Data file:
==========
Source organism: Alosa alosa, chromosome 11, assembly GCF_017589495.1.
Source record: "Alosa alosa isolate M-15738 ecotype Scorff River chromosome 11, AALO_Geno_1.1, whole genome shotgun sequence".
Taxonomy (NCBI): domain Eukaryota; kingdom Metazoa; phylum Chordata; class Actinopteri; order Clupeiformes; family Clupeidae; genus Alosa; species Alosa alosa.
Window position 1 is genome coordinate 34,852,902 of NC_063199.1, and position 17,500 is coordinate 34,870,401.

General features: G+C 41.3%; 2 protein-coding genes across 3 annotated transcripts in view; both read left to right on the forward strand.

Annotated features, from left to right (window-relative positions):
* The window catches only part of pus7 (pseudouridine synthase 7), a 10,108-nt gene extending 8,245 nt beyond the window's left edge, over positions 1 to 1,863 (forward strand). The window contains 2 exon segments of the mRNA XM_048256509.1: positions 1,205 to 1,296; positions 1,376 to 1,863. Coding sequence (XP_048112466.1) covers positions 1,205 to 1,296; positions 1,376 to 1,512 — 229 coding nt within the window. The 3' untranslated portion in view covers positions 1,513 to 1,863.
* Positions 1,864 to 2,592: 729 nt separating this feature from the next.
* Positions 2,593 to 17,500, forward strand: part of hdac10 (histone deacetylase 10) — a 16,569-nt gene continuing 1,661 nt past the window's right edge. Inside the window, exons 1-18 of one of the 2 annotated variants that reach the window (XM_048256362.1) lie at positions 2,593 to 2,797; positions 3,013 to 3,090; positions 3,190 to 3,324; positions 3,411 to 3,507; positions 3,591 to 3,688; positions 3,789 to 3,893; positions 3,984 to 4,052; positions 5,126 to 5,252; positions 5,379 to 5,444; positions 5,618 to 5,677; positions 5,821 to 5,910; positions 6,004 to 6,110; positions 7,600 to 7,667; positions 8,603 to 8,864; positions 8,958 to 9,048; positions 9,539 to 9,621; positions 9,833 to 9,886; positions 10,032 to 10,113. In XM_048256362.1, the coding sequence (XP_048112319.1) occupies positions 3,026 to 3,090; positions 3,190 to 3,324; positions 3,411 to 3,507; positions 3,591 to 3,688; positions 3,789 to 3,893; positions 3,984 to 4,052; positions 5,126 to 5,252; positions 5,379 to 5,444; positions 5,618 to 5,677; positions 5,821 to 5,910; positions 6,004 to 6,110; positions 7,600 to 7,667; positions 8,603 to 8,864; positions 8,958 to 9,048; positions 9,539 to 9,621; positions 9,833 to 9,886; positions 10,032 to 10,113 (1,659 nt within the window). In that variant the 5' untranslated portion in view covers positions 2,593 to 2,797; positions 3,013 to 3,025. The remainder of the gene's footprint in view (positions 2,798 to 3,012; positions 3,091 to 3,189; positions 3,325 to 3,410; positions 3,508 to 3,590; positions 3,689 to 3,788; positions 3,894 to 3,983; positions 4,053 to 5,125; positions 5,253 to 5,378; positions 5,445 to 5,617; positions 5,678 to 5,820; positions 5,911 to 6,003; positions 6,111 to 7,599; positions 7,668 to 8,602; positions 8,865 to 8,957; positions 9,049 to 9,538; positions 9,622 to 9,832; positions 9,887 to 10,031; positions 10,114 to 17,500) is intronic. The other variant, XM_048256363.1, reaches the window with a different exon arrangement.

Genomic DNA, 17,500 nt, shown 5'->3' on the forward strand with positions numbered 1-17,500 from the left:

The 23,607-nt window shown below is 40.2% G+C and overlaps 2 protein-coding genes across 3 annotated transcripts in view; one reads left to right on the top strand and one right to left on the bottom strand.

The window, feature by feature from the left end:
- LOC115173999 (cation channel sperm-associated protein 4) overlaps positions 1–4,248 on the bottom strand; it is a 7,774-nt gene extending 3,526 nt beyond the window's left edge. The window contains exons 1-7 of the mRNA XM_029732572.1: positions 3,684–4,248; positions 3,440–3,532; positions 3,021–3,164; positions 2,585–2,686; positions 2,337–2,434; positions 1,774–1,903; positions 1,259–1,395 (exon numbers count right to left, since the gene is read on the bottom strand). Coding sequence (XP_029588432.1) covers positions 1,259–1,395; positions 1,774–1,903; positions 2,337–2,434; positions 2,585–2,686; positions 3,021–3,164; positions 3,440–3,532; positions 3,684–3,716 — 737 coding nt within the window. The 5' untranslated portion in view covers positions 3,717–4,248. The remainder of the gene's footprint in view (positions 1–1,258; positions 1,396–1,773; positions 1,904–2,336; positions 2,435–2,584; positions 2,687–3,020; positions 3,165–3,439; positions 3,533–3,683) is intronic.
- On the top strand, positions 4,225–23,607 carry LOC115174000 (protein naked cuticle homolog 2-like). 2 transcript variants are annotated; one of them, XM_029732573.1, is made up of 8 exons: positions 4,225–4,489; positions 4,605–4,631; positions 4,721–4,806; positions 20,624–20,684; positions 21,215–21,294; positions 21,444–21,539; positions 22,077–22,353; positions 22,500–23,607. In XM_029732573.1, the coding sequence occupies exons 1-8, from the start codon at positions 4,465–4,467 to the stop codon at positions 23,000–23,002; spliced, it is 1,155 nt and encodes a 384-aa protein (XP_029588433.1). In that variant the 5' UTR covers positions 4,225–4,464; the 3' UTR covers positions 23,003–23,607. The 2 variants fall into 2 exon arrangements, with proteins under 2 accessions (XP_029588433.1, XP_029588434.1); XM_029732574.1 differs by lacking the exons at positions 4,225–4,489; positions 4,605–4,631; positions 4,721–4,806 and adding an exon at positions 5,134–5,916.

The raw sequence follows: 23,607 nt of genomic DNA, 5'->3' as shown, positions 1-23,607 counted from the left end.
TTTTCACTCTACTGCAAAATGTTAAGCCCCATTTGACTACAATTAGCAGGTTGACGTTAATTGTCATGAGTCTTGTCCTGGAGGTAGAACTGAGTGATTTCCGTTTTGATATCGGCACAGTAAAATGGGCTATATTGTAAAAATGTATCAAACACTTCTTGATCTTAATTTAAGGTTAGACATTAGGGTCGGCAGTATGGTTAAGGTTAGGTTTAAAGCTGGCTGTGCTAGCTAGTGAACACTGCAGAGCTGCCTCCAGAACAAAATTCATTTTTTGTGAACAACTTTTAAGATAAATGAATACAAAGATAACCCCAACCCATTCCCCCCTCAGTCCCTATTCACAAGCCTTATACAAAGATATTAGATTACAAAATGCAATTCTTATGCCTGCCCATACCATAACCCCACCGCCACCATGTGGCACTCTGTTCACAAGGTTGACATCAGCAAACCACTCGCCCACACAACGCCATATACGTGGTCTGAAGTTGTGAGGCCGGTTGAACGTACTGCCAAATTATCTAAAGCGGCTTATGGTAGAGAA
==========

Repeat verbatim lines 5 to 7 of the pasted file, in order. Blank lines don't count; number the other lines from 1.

General features: G+C 41.3%; 2 protein-coding genes across 3 annotated transcripts in view; both read left to right on the forward strand.

Annotated features, from left to right (window-relative positions):
* The window catches only part of pus7 (pseudouridine synthase 7), a 10,108-nt gene extending 8,245 nt beyond the window's left edge, over positions 1 to 1,863 (forward strand). The window contains 2 exon segments of the mRNA XM_048256509.1: positions 1,205 to 1,296; positions 1,376 to 1,863. Coding sequence (XP_048112466.1) covers positions 1,205 to 1,296; positions 1,376 to 1,512 — 229 coding nt within the window. The 3' untranslated portion in view covers positions 1,513 to 1,863.